Off-duty Pilot Accused of Trying to Cut Plane’s Engines Caces 84 Counts

REUTERS/Joshua Roberts/File Photo
An Alaska Airlines aircraft flies past the U.S. Capitol before landing at Reagan National Airport in Arlington, Virginia, U.S., January 24, 2022.

A Multnomah County, Ore., grand jury on Monday indicted an off-duty pilot on 83 counts of recklessly endangering another person and one count of endangering an aircraft – but determined that he should not face attempted-murder charges – after he was accused of trying to shut down a plane’s engines during a flight in October.

Joseph David Emerson, 44, a pilot for Alaska Airlines, was flying in the jump seat in the cockpit of a San Francisco-bound Horizon Air flight Oct. 22 when authorities say he tried to shut down the plane’s engines by activating an emergency system. His attempt was thwarted by the plane’s pilots.

The flight was diverted to Portland International Airport, where Emerson was taken into custody. No injuries were reported.

Emerson told police he thought he was dreaming and was trying to wake up when he tried to grab two handles that activate the plane’s fire suppression system. He also told investigators he had been struggling with depression, had taken psychedelic mushrooms 48 hours earlier and hadn’t slept for 40 hours before he boarded the flight.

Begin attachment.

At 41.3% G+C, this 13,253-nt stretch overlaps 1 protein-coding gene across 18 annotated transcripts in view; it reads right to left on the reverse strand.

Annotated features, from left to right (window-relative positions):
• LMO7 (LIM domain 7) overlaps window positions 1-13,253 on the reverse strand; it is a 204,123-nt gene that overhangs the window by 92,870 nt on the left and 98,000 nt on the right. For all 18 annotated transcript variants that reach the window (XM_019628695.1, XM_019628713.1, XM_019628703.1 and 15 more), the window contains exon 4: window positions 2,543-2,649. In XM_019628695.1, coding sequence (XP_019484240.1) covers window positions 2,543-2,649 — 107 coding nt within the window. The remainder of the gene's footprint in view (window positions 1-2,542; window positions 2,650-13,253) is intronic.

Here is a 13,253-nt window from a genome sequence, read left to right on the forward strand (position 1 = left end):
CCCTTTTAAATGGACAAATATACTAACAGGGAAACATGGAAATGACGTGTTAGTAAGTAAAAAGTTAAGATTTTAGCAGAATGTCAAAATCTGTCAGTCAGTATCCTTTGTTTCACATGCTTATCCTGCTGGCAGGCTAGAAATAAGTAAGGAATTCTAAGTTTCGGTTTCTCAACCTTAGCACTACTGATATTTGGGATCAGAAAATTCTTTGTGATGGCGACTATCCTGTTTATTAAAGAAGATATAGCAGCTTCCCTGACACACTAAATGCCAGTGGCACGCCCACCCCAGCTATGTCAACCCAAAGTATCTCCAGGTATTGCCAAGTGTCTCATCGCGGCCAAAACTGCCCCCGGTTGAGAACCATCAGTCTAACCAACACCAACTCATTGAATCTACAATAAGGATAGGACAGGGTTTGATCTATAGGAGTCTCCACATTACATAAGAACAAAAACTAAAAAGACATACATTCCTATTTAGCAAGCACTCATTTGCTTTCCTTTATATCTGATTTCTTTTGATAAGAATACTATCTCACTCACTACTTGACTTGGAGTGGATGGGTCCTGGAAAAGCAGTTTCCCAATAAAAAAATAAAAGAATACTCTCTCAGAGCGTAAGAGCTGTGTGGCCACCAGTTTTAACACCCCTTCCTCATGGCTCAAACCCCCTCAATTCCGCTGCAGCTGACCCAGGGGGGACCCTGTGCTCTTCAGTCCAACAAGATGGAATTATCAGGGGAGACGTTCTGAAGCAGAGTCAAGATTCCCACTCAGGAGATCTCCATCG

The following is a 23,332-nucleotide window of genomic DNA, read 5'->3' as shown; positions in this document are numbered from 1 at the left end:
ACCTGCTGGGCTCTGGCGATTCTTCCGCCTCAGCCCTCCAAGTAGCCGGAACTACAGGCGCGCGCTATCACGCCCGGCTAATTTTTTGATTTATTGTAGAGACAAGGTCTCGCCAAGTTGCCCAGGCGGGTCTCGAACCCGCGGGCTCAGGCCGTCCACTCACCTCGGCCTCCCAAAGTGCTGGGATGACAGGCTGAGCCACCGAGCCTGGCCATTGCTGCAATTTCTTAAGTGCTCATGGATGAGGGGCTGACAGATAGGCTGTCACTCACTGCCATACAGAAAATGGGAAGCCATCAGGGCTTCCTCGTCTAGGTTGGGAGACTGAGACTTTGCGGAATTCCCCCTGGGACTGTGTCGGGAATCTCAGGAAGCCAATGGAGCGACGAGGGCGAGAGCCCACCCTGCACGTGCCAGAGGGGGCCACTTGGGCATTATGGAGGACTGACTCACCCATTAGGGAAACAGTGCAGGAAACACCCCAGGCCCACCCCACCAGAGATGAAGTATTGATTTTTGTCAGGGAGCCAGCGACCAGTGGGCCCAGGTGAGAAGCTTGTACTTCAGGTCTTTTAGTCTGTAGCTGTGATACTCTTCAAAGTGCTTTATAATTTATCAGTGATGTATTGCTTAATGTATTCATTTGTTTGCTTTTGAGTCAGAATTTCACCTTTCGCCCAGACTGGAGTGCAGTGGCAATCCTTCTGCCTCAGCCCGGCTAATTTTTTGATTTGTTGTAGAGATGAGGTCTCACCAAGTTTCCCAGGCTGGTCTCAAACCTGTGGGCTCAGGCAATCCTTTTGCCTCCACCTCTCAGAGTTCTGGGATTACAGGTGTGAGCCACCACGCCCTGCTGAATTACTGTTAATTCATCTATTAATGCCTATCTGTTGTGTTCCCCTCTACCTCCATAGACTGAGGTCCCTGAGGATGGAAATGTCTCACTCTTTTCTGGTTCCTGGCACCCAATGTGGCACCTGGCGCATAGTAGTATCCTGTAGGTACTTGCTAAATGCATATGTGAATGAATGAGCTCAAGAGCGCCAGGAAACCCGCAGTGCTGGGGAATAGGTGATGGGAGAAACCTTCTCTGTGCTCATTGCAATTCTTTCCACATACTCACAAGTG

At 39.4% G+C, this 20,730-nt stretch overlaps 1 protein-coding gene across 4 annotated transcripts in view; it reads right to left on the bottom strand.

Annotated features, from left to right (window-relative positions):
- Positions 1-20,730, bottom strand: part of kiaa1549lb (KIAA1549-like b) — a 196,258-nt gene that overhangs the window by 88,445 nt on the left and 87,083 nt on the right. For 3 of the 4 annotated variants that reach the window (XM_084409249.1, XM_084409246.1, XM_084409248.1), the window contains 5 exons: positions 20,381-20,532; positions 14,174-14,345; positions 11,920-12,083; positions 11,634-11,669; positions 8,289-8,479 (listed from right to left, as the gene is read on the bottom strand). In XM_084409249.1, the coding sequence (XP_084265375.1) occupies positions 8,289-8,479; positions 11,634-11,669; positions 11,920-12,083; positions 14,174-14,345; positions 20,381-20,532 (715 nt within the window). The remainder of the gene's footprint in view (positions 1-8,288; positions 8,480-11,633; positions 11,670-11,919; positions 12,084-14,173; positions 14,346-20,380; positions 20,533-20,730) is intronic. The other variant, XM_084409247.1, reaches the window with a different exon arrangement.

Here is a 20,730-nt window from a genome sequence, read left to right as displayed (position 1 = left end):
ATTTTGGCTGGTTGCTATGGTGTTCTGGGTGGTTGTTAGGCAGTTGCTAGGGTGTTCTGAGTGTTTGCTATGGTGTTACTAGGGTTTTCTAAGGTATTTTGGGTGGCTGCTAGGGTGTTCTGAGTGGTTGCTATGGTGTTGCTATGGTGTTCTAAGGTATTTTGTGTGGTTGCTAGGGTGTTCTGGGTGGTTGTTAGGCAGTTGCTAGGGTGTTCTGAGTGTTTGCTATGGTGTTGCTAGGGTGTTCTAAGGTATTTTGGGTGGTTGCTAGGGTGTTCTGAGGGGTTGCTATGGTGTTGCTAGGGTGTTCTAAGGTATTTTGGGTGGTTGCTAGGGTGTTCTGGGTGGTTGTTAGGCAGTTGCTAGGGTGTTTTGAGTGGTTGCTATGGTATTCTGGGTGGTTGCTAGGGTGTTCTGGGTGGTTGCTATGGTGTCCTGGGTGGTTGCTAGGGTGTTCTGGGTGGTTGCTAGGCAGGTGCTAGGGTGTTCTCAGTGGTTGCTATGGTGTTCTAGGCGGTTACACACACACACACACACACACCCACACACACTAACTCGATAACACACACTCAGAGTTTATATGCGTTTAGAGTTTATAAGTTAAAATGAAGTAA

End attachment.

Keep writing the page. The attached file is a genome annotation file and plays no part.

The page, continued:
He is scheduled to be arraigned Thursday.

Emerson was initially charged with 83 felony counts of attempted murder, 83 misdemeanor counts of reckless endangerment and one count of endangering an aircraft, a felony.

“The attempted murder charges were never appropriate in this case because Captain Emerson never intended to hurt another person or put anyone at risk – he just wanted to return home to his wife and children,” Emerson’s lawyers said in a statement. “Simply put: Captain Emerson thought he was in a dream; his actions were taken in a single-minded effort to wake up from that dream and return home to his family.”

Emerson’s attorneys said they were disappointed that he still faces charges in the case.

“Captain Emerson had no criminal intent, and we look forward to being able to present a fulsome defense at trial and bring forth all the facts and circumstances to a jury,” the statement said.

The incident prompted calls for the Federal Aviation Administration to reexamine the system it uses to evaluate pilot mental health. The agency established a committee that will recommend ways to remove barriers pilots face when reporting mental health concerns. The same committee also will look at similar issues facing air traffic controllers.

The National Transportation Safety Board has scheduled a summit for Wednesday on pilot mental health.

The FAA requires pilots to undergo a medical examination every six months to five years, depending on their age and type of flying they perform. Emerson, an experienced pilot who flew for Alaska and Virgin America, had been given his most recent medical exam in September, according to an FAA database.